The effects of cold, hot, and adiabatic walls on flame propagation and deflagration-to-detonation transition (DDT) in a microscale channel are investigated by high-resolution numerical simulation. Results show that the conducting, cold, and hot walls lower the flame acceleration rate, while DDT can occur and originate from local explosion near the flame tip for both the hot and adiabatic walls. Furthermore, for the adiabatic wall, autoignition near the wall produces fast flames in the boundary layer, inducing two shocks propagating and colliding at the center, inducing a local explosion near the flame tip. However, for the hot wall, fast flames do not appear in the boundary layer due to heat loss at the wall; DDT occurs due to coupling of the compression waves with the stretched flame, and needs strong local explosion due to the absence of autoignition in the boundary layer. Nevertheless, compared with the adiabatic wall, occurrence of DDT is delayed while the run-up distance is reduced because of heat input from the hot wall to the fresh gas. For the cold wall, a flame propagates oscillatorily and fails to develop to detonation. It is identified that the flame retreat is caused by thermal contraction due to heat loss at the cold wall. It is further demonstrated that realistic chemistry is needed for an accurate description of the occurrence of autoignition within the boundary layer and DDT.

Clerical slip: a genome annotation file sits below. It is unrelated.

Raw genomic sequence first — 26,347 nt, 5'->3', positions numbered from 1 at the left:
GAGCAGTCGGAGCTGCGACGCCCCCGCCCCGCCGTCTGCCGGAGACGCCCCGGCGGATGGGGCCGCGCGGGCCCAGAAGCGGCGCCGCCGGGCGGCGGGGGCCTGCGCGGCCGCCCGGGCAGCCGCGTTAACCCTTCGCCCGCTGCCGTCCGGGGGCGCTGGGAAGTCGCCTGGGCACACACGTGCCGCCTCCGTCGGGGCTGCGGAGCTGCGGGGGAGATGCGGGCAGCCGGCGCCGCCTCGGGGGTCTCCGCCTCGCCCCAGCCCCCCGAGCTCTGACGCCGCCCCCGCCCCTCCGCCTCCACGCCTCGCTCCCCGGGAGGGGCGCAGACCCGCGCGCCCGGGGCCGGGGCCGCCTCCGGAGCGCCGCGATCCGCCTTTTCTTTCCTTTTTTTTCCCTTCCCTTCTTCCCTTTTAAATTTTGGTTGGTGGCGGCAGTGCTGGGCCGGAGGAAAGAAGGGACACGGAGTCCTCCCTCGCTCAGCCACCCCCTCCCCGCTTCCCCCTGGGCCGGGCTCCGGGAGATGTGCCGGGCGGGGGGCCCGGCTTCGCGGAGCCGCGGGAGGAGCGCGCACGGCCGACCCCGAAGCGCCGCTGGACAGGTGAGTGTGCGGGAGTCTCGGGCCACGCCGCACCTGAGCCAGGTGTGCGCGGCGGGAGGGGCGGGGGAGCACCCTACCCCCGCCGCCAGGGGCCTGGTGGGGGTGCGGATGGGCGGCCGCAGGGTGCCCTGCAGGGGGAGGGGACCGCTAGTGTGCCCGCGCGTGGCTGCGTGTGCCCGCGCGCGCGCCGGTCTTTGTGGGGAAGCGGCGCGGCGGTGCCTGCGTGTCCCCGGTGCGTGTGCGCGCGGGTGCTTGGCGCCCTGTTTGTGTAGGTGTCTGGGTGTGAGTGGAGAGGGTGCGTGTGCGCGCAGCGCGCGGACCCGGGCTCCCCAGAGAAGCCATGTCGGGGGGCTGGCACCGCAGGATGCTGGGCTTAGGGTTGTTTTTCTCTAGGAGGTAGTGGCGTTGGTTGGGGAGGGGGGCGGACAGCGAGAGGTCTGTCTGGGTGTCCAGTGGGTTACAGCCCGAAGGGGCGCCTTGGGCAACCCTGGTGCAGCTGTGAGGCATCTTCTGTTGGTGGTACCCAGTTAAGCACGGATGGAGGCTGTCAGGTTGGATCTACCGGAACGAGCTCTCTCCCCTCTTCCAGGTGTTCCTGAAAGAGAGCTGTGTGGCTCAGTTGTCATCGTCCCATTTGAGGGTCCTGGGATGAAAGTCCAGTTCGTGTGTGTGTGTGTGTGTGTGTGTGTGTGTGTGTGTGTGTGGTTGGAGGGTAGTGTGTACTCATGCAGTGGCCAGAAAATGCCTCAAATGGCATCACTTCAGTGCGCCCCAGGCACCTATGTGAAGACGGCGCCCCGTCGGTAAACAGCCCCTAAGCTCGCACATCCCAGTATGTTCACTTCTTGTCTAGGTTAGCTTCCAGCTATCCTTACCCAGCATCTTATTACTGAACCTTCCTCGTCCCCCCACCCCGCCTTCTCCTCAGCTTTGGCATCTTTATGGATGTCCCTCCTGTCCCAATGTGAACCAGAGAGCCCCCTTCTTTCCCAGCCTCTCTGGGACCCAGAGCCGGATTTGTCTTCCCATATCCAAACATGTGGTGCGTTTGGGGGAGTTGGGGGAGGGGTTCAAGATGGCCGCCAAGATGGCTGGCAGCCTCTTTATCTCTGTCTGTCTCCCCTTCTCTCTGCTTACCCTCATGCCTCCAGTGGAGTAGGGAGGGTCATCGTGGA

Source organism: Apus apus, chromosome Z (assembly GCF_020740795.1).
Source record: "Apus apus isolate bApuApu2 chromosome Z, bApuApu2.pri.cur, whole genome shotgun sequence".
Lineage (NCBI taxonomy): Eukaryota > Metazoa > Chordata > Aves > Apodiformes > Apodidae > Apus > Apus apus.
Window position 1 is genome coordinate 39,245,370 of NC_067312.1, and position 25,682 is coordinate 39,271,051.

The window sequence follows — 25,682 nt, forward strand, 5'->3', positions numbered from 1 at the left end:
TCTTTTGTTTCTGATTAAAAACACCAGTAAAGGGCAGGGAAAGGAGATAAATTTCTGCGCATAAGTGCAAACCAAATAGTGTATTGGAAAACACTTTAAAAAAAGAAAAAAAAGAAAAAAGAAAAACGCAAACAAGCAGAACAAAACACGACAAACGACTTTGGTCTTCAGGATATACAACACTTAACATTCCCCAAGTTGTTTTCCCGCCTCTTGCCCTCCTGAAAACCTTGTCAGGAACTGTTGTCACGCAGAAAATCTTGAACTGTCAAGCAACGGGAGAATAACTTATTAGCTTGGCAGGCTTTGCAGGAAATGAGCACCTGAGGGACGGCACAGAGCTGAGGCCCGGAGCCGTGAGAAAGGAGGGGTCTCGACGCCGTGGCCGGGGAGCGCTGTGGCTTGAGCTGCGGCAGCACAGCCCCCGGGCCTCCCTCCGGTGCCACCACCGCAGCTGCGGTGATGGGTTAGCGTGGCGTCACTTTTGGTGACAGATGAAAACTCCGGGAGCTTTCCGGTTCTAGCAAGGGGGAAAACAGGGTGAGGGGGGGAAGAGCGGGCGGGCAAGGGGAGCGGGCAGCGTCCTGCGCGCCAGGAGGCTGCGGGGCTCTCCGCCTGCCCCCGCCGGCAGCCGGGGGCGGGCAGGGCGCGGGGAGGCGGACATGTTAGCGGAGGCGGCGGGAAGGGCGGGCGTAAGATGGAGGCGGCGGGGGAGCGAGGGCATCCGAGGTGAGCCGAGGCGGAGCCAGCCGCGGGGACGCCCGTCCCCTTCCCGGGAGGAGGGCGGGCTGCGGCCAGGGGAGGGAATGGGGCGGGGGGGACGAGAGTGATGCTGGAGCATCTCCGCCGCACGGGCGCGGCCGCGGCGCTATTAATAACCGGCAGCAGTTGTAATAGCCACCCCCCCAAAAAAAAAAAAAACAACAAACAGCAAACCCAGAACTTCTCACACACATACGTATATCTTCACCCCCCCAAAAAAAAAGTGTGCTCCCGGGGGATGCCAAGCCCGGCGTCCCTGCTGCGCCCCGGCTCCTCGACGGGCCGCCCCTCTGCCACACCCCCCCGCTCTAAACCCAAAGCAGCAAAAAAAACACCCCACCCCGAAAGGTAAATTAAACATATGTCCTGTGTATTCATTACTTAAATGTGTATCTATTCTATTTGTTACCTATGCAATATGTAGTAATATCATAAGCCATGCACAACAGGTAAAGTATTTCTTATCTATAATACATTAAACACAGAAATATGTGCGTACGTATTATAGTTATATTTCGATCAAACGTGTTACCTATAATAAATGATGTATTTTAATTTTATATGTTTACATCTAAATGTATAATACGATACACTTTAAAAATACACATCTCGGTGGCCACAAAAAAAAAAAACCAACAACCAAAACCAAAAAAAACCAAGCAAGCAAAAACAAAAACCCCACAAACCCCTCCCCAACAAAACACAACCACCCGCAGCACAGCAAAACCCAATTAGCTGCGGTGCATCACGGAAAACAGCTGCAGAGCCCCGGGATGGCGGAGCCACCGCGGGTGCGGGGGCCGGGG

All Science Journal Classification (ASJC) codes
- Computational Mechanics
- Modeling and Simulation
- Fluid Flow and Transfer Processes